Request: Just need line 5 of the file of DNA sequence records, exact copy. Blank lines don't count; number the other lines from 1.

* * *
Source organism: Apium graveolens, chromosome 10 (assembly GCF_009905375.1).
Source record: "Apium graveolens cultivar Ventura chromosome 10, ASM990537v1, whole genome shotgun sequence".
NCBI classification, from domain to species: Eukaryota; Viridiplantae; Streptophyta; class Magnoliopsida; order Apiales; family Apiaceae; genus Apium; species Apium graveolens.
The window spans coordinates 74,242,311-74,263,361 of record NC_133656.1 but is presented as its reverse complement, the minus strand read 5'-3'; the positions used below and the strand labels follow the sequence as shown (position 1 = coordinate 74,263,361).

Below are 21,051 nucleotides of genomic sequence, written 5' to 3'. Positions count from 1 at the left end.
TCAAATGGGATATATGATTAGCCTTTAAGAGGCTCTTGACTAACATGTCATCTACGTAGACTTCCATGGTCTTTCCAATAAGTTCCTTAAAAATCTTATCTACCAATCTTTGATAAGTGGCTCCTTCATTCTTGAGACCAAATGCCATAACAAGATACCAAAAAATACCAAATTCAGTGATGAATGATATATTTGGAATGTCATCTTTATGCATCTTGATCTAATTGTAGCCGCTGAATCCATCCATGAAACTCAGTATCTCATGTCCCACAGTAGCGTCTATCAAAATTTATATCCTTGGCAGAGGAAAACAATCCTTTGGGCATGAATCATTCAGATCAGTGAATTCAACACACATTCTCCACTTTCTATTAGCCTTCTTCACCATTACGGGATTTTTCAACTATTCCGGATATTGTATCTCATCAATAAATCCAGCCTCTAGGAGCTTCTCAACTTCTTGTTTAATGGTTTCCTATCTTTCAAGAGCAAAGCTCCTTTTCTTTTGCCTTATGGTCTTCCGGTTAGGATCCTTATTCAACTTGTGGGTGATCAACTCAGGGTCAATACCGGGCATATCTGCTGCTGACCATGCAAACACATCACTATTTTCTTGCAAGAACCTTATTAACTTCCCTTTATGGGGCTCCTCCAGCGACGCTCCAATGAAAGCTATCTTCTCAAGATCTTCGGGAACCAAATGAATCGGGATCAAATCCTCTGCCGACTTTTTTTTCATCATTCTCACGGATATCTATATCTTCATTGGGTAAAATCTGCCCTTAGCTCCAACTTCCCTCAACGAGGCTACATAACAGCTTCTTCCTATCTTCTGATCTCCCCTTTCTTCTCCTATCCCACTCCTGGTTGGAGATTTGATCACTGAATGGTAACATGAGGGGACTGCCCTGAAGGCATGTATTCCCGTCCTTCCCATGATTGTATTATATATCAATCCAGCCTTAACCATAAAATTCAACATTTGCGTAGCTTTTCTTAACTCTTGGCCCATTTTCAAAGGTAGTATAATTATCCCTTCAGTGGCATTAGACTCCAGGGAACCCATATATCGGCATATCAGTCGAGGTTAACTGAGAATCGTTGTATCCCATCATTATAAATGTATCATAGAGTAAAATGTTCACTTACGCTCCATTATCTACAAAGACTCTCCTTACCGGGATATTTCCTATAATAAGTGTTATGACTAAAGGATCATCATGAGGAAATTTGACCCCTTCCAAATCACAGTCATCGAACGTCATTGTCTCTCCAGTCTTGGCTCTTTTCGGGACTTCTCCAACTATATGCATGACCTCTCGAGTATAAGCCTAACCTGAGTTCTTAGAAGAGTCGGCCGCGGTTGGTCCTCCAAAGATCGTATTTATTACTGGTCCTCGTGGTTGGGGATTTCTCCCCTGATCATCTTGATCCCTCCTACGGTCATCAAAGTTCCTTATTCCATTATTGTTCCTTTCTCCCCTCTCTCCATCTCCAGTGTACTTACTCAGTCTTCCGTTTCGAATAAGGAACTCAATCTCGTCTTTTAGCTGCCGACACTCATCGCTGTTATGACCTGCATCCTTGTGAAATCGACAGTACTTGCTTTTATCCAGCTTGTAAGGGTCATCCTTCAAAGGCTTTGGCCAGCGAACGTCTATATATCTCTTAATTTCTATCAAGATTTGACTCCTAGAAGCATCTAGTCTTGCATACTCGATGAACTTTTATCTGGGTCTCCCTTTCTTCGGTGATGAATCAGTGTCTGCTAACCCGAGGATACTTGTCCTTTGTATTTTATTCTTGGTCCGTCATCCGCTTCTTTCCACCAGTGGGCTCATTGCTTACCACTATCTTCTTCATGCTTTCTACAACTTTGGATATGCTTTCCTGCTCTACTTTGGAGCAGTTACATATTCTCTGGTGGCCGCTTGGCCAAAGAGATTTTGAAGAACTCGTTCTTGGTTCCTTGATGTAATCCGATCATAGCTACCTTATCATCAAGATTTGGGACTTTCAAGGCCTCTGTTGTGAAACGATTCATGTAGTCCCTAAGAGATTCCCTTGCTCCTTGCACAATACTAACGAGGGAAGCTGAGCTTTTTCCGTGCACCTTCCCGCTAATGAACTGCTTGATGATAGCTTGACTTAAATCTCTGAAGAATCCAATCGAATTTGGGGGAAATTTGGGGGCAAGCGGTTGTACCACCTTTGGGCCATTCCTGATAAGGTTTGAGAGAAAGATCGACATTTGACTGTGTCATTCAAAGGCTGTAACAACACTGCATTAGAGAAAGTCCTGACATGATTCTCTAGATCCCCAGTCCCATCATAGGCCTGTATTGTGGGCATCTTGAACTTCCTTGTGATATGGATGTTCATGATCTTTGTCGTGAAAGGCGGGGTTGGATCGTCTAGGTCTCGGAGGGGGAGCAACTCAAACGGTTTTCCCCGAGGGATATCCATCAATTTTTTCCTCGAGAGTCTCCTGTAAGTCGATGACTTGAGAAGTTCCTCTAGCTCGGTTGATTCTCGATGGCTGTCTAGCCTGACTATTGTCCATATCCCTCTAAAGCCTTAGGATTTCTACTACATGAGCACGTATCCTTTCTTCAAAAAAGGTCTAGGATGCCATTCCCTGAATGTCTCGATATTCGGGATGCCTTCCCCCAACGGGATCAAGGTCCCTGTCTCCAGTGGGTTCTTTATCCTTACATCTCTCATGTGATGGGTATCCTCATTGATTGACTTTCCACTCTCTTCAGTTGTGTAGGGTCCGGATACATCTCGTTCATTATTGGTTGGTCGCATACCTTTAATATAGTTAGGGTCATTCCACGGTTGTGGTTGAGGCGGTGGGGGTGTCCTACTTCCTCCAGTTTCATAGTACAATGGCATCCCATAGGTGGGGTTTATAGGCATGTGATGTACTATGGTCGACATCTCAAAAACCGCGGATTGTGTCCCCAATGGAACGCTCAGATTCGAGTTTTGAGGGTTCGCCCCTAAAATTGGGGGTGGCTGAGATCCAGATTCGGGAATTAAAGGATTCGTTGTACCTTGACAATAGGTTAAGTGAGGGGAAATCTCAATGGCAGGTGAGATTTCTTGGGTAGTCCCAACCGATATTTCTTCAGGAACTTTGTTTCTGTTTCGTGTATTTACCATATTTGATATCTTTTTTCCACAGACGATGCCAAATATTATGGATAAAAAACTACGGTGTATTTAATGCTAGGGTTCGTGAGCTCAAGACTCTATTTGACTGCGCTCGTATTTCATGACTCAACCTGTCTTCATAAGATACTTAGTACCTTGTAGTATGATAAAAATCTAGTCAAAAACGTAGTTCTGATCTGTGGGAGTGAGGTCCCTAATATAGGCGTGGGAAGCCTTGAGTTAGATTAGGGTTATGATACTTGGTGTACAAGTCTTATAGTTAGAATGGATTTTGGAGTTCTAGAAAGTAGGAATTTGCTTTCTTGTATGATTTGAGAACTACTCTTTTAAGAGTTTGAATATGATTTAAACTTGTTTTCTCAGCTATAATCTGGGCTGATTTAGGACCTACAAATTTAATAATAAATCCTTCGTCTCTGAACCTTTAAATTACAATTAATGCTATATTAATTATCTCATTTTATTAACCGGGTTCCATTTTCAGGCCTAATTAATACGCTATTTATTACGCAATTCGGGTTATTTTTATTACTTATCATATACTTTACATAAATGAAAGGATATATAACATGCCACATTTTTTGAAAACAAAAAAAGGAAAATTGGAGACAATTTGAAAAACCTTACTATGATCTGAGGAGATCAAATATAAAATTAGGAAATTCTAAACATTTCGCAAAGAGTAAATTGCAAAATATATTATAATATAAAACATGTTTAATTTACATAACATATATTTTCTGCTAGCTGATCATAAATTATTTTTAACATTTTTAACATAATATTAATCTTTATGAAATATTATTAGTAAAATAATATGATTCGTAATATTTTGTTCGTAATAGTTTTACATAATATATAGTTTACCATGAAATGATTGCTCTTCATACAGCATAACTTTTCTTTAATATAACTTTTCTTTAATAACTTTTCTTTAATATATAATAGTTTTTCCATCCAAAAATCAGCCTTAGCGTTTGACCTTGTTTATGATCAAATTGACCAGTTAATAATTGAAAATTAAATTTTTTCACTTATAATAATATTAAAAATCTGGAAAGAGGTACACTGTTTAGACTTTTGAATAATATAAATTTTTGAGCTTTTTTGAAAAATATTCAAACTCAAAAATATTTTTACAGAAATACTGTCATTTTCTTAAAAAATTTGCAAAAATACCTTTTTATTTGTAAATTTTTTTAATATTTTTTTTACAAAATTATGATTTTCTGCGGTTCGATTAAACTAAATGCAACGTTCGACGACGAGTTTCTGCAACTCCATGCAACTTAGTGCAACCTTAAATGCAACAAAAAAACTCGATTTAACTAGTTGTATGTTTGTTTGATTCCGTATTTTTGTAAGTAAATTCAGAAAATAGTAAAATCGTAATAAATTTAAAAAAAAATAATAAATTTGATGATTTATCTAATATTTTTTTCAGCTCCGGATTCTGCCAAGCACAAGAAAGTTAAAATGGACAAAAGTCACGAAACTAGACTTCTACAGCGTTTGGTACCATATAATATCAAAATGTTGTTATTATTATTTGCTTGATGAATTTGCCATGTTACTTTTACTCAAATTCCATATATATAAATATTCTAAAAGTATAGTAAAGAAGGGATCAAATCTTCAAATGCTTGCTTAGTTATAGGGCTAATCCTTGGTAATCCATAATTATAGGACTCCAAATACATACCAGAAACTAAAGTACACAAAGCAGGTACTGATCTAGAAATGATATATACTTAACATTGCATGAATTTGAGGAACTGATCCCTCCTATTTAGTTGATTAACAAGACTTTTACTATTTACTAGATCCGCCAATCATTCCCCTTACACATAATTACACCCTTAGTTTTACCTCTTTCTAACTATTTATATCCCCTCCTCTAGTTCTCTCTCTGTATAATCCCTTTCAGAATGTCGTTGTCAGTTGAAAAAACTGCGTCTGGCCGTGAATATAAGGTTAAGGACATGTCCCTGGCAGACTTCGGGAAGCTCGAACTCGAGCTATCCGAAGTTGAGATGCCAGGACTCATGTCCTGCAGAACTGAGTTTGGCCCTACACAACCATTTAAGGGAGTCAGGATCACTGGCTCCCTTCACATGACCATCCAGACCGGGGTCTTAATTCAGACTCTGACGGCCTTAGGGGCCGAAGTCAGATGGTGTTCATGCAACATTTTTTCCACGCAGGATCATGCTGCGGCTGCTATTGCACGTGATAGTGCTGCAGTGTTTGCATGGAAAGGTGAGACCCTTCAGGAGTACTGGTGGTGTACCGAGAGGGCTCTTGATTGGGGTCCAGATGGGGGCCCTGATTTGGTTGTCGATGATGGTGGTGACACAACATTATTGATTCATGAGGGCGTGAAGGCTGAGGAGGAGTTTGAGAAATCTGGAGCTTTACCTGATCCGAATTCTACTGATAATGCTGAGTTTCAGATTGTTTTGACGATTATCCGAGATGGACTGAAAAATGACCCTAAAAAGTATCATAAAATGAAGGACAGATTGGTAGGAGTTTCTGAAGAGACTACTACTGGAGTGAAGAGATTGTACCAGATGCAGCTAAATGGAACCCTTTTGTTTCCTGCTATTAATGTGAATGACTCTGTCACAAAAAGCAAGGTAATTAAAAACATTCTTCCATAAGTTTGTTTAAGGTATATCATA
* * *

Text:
Below are 21,051 nucleotides of genomic sequence, written 5' to 3'. Positions count from 1 at the left end.